My 17-year-old daughter recently obtained her first job at a nationally known retail chain. At the risk of defying her threat that, "you had better not tell anybody where I'm working," I will not reveal the chain's identity. Suffice it to say, it sells products for your BED, for your BATH and many products that go BEYOND the previously mentioned categories.
Besides remaining mum on the store's title and location, I am also now forbidden to enter the establishment whenever she is working, another edict she announced minutes after accepting the position.
"What if I need some last minute Christmas gifts?" I asked.
"Take photos of the products on the website, upload them to your phone, text them to my phone and I'll get them for you," she said.
"How about I just break in after hours?" (PAUSE FOR LAUGH I DIDN'T RECEIVE)
What if you get the wrong color? Or size?"
"I'll return them for you."
"Dad, I get an employee discount. Why do you need to come inside and embarrass me?"
"Purchasing a toilet brush will embarrass you?"
"If you're planning to use a coupon, yes."
"Maybe I just want to observe your work ethic and customer service methods. You know, make sure they are up to Korean nut standards."
I synopsized the row that recently occurred aboard Korean Air Flight 86. Heather Cho, daughter of Korean Air Chairman Cho Yang-ho and a first-class (naturally) passenger on the plane, successfully demanded the taxiing jet return to the terminal and an airline steward booted off after he had the audacity to serve her and her fellow passengers bagged macadamia nuts as opposed to arranging them on plates. This "packaging breach" violated Korean Air in-flight service rules, something Cho is very familiar with since she is vice president responsible for cabin service. Correction, WAS vice president; Cho resigned her position once the nutty story went public and it was determined her actions may have violated numerous safety regulations. Federal aviation officials and the South Korean government are apparently a little quirky about passengers giving pilots orders, even passengers whose family holds a 10 percent stake in the airline.
While many consider Cho's behavior reprehensible, I applaud her efforts in the dying fields of customer service and first impressions. As a college student I spent Christmas vacations working in a high-end men's clothing store where every purchase included protective tissue and a gift box (assembled by me under the customer's watchful gaze). Ask a typical retail cashier for a box and tissue today and, if you're lucky, he or she may produce a Kleenex dispenser from beneath the counter.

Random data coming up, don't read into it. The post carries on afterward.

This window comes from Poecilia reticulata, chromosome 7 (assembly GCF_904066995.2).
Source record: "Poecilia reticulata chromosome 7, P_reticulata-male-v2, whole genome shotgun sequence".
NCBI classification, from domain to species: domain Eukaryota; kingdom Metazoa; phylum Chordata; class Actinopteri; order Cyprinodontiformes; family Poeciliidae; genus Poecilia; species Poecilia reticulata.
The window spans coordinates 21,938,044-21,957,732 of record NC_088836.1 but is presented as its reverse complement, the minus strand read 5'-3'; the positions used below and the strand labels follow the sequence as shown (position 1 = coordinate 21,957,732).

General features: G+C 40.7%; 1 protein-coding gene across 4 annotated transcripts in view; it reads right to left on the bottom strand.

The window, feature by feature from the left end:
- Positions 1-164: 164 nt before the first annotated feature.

Of course there are exceptions. I worship the Home Depot worker who, on a recent visit, said, "let me show you" when I asked where the 3.27 mm Torx screwdriver bit was located as opposed to saying, "it's with the tools," accompanied by a casual hand wave. For the record, finding a specific tool in a Home Depot without professional help is akin to locating a specific ear of corn in Iowa.
"Dad, we sell nuts in decorative tins," my daughter said. "Are you suggesting I open them and arrange them on plates before ringing them up?"
"Of course not," I replied. "My point is that everybody likes to feel 'first class.' So go that extra mile. Imagine that you're the one buying every item you ring up, even the toilet brushes."
"What would I do with a toilet brush?"
"I'll pretend you didn't ask that question."
"But Dad, that Cho lady resigned. Can you guarantee I won't lose my job for going that extra mile, or whatever it was you said?"
"As long as your duties don't involve entering cockpits unannounced, I think you're safe."
"Good talk, Dad. Can I go now? I don't want to be late for work."
"See you later."
And off she went. I was left hoping she'd remember our little conversation when haggard, last minute Christmas shoppers surrounded her register, demanding this and that.
If she gets stressed, she can always look at the text message I just sent her:
A large photo of a macadamia nut.
(c) 2014 GREG SCHWEM. DISTRIBUTED BY TRIBUNE CONTENT AGENCY, LLC